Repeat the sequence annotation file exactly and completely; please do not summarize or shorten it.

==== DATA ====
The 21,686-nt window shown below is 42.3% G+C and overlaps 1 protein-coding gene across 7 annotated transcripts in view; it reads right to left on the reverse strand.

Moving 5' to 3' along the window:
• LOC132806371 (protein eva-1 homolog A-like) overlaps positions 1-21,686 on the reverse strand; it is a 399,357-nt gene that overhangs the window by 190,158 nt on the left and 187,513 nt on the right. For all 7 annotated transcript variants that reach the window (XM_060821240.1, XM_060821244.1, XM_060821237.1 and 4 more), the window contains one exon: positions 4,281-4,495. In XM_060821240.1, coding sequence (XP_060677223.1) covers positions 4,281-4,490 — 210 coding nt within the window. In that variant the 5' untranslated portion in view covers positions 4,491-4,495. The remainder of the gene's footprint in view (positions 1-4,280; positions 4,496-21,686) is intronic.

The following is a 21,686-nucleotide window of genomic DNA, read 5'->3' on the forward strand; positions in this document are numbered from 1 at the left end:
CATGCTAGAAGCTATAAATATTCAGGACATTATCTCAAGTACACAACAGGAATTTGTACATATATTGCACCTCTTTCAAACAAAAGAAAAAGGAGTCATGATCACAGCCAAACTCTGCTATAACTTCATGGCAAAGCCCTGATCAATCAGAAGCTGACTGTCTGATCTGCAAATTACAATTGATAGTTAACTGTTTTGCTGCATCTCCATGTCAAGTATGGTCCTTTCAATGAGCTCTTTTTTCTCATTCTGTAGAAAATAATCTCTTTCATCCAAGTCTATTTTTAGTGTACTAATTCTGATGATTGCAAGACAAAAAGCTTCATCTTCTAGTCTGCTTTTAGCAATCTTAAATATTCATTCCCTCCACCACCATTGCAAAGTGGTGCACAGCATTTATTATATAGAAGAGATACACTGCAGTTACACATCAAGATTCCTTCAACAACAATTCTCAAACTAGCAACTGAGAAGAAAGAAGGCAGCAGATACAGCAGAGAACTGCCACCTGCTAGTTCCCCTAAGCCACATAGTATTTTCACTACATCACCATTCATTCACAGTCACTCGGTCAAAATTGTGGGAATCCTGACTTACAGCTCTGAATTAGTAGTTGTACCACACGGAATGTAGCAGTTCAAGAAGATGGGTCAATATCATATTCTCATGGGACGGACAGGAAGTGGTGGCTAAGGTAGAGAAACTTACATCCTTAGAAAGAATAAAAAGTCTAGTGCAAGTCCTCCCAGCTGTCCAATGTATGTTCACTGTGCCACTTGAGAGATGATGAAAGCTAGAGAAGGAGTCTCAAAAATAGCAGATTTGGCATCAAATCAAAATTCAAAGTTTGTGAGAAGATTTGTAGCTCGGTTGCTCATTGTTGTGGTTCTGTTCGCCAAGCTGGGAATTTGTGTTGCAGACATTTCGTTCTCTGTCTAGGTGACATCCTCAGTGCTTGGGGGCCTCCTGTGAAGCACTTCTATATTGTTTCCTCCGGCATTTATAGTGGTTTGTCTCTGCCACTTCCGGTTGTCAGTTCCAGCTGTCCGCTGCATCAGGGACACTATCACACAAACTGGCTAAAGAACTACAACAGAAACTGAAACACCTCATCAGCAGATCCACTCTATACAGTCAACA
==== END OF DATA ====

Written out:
The 21,686-nt window shown below is 42.3% G+C and overlaps 1 protein-coding gene across 7 annotated transcripts in view; it reads right to left on the reverse strand.

Moving 5' to 3' along the window:
• LOC132806371 (protein eva-1 homolog A-like) overlaps positions 1-21,686 on the reverse strand; it is a 399,357-nt gene that overhangs the window by 190,158 nt on the left and 187,513 nt on the right. For all 7 annotated transcript variants that reach the window (XM_060821240.1, XM_060821244.1, XM_060821237.1 and 4 more), the window contains one exon: positions 4,281-4,495. In XM_060821240.1, coding sequence (XP_060677223.1) covers positions 4,281-4,490 — 210 coding nt within the window. In that variant the 5' untranslated portion in view covers positions 4,491-4,495. The remainder of the gene's footprint in view (positions 1-4,280; positions 4,496-21,686) is intronic.

The following is a 21,686-nucleotide window of genomic DNA, read 5'->3' on the forward strand; positions in this document are numbered from 1 at the left end:
CATGCTAGAAGCTATAAATATTCAGGACATTATCTCAAGTACACAACAGGAATTTGTACATATATTGCACCTCTTTCAAACAAAAGAAAAAGGAGTCATGATCACAGCCAAACTCTGCTATAACTTCATGGCAAAGCCCTGATCAATCAGAAGCTGACTGTCTGATCTGCAAATTACAATTGATAGTTAACTGTTTTGCTGCATCTCCATGTCAAGTATGGTCCTTTCAATGAGCTCTTTTTTCTCATTCTGTAGAAAATAATCTCTTTCATCCAAGTCTATTTTTAGTGTACTAATTCTGATGATTGCAAGACAAAAAGCTTCATCTTCTAGTCTGCTTTTAGCAATCTTAAATATTCATTCCCTCCACCACCATTGCAAAGTGGTGCACAGCATTTATTATATAGAAGAGATACACTGCAGTTACACATCAAGATTCCTTCAACAACAATTCTCAAACTAGCAACTGAGAAGAAAGAAGGCAGCAGATACAGCAGAGAACTGCCACCTGCTAGTTCCCCTAAGCCACATAGTATTTTCACTACATCACCATTCATTCACAGTCACTCGGTCAAAATTGTGGGAATCCTGACTTACAGCTCTGAATTAGTAGTTGTACCACACGGAATGTAGCAGTTCAAGAAGATGGGTCAATATCATATTCTCATGGGACGGACAGGAAGTGGTGGCTAAGGTAGAGAAACTTACATCCTTAGAAAGAATAAAAAGTCTAGTGCAAGTCCTCCCAGCTGTCCAATGTATGTTCACTGTGCCACTTGAGAGATGATGAAAGCTAGAGAAGGAGTCTCAAAAATAGCAGATTTGGCATCAAATCAAAATTCAAAGTTTGTGAGAAGATTTGTAGCTCGGTTGCTCATTGTTGTGGTTCTGTTCGCCAAGCTGGGAATTTGTGTTGCAGACATTTCGTTCTCTGTCTAGGTGACATCCTCAGTGCTTGGGGGCCTCCTGTGAAGCACTTCTATATTGTTTCCTCCGGCATTTATAGTGGTTTGTCTCTGCCACTTCCGGTTGTCAGTTCCAGCTGTCCGCTGCATCAGGGACACTATCACACAAACTGGCTAAAGAACTACAACAGAAACTGAAACACCTCATCAGCAGATCCACTCTATACAGTCAACA